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October 30, 2020
 
Ten Editing Tips for Busy Managers
By Aine Greaney

Greaney
In these times of scaled-down staffing, program managers and CEOs often do double-duty as organizational writers, generating grants, requests for proposals, editorials, and newsletters.

As they juggle priorities and well-packed day-planners, they are often working so close to deadline that there’s little time for multiple drafts or an in-house editing review process.

Yet from healthcare to education to social services, every administrator knows that communication is key to conveying organizational messages to constituents, funders, and the general public.

Long-term employees or board members in particular are sometimes too close to their own mission and organization to evaluate the public readability and coherence of their written messages. Many mid-size to smaller nonprofits operate without a separate public relations or communications department, so nonprofit managers are often going it alone, giving their best shot and hoping that the mission and message aren’t lost in the writing.

Deadlines aside, before sealing that envelope or clicking that “Send” button, it’s crucial to check the document. Then check it again. And yes, that goes for electronic messages, too.

Here are ten useful editing tips:


  1. Take a highlighter to those adverbs and adjectives. How many do you really need? Example: “We are fully accredited.” (Is an institution ever half accredited?) “We sincerely hope ...” (Let’s hope there are no insincere hopes.) Where possible, delete the adverb or replace the adverb-verb combinations with a stronger verb.

  2. Scan your document for jargon and over-use of technical terms or acronyms. Even when your audience is a sister agency, use and explain terminology as if your reader is external to the organization. Consult a style manual for the use of acronyms within a narrative (see Resource List below).

  3. When you have completed that first draft, ask yourself: What parts of this document can be cut without sacrificing the clarity or meaning of my message? Then, once those final cuts are made, heighten message effectiveness and readability by using indents, bullets, or underlines.

  4. Scout out those clunky or pretentious words or phrases, e.g., “We plan to utilize ...” (use). “We serve some 10,000 clients ...” (Delete “some.”) “We wish to thank you for ...” (Thank you for your contribution.)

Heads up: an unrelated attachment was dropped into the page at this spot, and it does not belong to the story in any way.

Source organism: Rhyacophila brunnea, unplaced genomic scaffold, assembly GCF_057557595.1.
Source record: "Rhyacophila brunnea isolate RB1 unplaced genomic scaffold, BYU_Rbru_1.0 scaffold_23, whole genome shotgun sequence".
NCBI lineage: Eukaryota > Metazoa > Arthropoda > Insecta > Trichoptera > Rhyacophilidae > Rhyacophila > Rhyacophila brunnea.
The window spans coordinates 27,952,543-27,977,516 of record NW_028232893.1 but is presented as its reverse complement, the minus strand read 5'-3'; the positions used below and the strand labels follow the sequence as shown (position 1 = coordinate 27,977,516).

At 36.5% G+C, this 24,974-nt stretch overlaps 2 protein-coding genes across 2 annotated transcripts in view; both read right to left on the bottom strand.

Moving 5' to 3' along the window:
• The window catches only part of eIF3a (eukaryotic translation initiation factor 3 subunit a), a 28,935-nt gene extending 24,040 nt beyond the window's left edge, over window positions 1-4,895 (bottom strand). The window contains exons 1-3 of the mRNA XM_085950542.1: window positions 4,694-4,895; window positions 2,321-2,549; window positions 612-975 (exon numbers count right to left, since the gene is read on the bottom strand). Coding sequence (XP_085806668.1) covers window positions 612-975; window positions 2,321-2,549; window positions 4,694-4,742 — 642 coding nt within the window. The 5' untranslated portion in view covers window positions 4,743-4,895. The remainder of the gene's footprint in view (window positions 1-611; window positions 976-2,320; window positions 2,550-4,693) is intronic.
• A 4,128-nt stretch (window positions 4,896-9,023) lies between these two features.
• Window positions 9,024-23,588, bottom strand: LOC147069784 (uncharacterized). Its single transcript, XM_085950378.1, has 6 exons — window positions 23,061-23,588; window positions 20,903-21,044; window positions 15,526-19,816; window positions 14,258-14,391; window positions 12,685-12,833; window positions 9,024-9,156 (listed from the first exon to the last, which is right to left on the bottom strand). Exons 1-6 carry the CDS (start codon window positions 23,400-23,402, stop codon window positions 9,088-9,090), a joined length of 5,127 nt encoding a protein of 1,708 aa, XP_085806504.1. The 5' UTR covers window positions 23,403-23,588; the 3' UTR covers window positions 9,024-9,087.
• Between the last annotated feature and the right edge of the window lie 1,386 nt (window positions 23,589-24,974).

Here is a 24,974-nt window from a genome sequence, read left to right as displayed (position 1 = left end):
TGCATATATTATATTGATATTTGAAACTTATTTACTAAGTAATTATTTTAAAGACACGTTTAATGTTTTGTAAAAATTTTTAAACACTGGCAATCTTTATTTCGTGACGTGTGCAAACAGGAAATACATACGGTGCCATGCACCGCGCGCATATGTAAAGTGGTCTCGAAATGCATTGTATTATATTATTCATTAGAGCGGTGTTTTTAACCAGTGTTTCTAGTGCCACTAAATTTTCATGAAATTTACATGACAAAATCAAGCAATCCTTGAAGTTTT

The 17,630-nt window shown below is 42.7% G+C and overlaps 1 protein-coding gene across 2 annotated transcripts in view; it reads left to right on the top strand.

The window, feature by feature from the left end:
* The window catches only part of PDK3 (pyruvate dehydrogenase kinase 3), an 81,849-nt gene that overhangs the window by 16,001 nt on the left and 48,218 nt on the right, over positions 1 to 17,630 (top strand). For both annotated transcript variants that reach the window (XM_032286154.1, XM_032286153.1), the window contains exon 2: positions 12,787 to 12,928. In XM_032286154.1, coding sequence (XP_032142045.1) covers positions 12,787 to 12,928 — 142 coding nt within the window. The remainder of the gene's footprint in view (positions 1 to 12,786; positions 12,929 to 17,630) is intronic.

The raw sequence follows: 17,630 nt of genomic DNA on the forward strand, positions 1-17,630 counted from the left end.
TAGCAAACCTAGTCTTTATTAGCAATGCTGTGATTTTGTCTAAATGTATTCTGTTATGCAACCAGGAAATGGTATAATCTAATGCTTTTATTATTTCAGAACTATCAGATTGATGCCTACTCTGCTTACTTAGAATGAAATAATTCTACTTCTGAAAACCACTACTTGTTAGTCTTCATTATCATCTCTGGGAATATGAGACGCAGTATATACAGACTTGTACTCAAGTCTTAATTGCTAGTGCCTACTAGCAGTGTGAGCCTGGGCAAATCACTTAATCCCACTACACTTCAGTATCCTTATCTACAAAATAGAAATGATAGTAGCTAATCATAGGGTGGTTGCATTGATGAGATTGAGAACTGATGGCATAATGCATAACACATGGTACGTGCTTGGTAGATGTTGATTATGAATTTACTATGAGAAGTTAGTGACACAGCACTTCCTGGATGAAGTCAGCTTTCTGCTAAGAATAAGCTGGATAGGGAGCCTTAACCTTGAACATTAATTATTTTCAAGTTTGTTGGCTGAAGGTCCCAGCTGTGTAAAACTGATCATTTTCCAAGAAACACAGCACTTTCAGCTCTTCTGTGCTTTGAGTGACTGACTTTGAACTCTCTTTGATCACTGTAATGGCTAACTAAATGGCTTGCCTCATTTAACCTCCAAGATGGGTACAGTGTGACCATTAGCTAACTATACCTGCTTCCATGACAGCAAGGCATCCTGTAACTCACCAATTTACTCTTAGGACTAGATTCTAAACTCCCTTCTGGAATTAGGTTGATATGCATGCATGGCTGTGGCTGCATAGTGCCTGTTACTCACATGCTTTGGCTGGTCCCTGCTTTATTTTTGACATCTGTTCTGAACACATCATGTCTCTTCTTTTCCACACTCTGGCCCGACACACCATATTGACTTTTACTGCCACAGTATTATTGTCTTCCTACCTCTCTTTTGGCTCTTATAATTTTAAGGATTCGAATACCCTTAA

5. Don’t rely on your computer’s “spell check” function. Instead, perform a hands-on review for these common errors: apostrophes, plurals, commas, over-use of capitals, and incorrect subject-verb agreement. For the latter, take particular care with collective nouns: “The committee is meeting to set the agenda.” And watch the use of “none.” “None of the board members believes this budget will work."

  6. Keep a dictionary and style manual on your office bookshelf or among your bookmarked web sites. Most are extremely easy to follow and offer good examples of usage in context (see Resource List).

  7. Go out for a walk or lunch. By taking a break between reading and editing, you develop a more critical eye for your own work.

  8. Pay particular attention to names, addresses, and professional titles. Your annual fund donor, Ms. Lucille Balle, Ph.D., is feeling neither philanthropic nor amused when she suddenly becomes Mrs. Lucy A. Ball. Check all usages of Ms. Balle’s name and title within your document.

  9. Check your subject-verb-object sequences. Active voice is much more readable, engaging, and persuasive than passive voice.

  10. We often distribute our documents for program-specific contributions or review by colleagues or board members. However pressing your deadline, avoid sending the pre-edited or draft version. Your internal colleagues are also your reading public, and they will respond with greater clarity and diligence if your part has been completed professionally. Distributing an edited version also enhances your on-the-job image.

Resource List


Strunk & White’s The Elements of Style (Longman Publishers)

Diana Hacker’s A Pocket Style Manual (Bedford Books of St. Martin’s Press)

The Associated Press Stylebook and Libel Manual (Addison Wesley)

Jane C. Geever’s Guide to Proposal Writing (The Foundation Center)

Common errors in English,
http://www.wsu.edu/%7Ebrians/errors/errors.html#errors
.

Mary A. Devries’ The Business Writer’s Book of Lists (Berkley Books)


Aine Greaney is a freelance writer and editor for nonprofits. Call her at 978-463-3599 or email aine@ainegreaney.com.
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